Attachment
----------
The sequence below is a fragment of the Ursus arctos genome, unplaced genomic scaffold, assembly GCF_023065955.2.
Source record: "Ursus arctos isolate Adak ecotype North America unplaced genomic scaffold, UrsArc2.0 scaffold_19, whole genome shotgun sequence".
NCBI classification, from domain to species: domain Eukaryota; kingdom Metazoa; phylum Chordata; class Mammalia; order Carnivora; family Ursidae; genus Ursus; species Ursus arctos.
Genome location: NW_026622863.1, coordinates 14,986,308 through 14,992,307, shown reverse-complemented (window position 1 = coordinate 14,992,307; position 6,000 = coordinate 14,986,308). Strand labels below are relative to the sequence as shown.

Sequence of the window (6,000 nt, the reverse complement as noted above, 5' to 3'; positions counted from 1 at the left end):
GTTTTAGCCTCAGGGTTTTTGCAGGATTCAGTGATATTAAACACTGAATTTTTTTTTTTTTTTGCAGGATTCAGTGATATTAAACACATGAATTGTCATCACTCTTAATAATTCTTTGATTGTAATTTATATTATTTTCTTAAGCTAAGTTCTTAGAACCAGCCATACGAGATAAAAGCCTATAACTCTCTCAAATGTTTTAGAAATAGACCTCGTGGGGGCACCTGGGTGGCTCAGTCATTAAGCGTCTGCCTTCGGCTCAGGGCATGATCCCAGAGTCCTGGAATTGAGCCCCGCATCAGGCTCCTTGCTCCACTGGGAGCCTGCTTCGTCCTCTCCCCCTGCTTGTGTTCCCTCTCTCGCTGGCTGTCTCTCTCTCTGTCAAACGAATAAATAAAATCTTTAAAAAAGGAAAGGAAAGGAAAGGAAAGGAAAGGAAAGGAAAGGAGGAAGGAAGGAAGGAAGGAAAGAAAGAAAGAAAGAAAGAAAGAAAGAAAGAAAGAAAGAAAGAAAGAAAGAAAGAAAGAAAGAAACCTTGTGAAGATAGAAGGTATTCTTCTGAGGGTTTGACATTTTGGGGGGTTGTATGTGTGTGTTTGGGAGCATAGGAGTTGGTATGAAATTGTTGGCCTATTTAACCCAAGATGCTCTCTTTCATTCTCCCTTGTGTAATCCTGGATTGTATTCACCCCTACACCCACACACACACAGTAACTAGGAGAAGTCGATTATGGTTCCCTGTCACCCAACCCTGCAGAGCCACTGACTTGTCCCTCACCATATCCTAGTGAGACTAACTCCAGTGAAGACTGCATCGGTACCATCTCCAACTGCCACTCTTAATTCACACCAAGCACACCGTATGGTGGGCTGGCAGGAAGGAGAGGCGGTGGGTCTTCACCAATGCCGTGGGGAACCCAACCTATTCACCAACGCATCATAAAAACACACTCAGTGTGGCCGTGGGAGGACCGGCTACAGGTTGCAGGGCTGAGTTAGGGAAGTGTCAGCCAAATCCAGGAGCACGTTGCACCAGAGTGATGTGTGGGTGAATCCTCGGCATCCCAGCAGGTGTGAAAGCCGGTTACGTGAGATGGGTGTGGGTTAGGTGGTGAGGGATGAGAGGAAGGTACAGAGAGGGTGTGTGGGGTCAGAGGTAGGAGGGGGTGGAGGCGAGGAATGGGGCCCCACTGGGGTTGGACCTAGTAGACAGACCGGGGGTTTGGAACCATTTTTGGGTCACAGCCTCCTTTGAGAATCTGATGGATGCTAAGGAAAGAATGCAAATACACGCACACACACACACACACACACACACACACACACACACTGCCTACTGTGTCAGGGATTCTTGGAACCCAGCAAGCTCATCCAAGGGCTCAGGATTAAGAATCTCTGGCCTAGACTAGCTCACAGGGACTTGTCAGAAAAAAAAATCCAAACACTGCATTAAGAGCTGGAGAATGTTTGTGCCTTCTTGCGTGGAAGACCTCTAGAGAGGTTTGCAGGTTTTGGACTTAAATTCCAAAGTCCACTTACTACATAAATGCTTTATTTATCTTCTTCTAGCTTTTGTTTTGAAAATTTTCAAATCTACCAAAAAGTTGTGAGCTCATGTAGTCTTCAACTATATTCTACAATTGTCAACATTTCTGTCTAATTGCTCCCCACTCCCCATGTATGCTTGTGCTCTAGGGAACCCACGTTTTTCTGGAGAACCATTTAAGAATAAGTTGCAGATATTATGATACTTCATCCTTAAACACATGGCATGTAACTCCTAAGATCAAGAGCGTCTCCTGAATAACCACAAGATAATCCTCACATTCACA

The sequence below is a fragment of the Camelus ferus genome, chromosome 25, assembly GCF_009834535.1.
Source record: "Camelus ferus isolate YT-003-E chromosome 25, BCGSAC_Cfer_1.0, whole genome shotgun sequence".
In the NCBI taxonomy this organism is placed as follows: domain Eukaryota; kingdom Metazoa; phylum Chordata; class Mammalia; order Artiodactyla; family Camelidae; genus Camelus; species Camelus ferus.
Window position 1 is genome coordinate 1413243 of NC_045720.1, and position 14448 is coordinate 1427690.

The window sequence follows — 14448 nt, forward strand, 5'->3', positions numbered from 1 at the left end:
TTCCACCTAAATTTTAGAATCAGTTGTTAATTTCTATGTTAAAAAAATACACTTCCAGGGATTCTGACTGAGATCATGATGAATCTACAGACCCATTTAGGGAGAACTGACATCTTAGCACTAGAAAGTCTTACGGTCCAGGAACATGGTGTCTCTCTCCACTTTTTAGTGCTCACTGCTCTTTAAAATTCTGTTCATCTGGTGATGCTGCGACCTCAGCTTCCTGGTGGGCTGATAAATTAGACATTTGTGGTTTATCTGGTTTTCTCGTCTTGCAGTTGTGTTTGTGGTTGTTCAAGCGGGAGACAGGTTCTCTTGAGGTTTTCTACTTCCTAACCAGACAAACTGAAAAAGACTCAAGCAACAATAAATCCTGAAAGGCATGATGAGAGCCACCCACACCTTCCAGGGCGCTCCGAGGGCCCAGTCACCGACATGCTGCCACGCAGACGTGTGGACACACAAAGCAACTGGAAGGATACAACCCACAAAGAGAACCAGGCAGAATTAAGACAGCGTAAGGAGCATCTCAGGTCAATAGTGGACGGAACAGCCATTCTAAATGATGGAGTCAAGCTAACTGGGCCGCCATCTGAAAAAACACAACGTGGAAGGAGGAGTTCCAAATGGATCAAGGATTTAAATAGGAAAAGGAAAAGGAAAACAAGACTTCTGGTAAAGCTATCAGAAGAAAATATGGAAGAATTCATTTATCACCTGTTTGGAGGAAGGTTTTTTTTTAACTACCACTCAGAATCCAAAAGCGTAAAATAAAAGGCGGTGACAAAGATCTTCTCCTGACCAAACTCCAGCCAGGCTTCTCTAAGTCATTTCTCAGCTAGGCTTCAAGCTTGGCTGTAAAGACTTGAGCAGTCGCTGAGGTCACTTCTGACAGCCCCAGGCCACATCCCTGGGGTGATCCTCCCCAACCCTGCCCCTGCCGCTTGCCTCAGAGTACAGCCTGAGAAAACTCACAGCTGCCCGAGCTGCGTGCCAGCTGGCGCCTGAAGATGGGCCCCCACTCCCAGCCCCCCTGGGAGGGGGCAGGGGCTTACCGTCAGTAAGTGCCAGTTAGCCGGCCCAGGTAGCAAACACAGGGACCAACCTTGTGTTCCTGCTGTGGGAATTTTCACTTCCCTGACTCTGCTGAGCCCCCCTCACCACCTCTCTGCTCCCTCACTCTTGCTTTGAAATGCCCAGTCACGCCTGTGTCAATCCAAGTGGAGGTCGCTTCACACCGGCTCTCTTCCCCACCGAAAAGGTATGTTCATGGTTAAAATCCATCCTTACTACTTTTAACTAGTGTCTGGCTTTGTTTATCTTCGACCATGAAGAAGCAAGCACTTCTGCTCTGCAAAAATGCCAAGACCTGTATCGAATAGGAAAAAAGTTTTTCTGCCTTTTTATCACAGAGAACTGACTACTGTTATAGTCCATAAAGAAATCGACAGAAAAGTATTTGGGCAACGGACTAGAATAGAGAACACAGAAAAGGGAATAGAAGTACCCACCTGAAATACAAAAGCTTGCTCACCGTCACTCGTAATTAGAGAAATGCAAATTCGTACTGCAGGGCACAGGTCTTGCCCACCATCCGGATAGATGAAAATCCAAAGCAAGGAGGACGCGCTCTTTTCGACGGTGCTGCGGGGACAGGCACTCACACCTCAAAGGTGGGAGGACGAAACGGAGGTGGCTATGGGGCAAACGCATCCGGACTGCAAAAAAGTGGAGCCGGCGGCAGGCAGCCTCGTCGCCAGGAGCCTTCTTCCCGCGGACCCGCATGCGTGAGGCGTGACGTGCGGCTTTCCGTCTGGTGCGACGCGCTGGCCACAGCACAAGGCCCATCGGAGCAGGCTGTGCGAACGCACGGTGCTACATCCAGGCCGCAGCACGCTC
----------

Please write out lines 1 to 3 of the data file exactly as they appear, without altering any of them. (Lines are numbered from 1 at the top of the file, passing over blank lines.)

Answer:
The sequence below is a fragment of the Ursus arctos genome, unplaced genomic scaffold, assembly GCF_023065955.2.
Source record: "Ursus arctos isolate Adak ecotype North America unplaced genomic scaffold, UrsArc2.0 scaffold_19, whole genome shotgun sequence".
NCBI classification, from domain to species: domain Eukaryota; kingdom Metazoa; phylum Chordata; class Mammalia; order Carnivora; family Ursidae; genus Ursus; species Ursus arctos.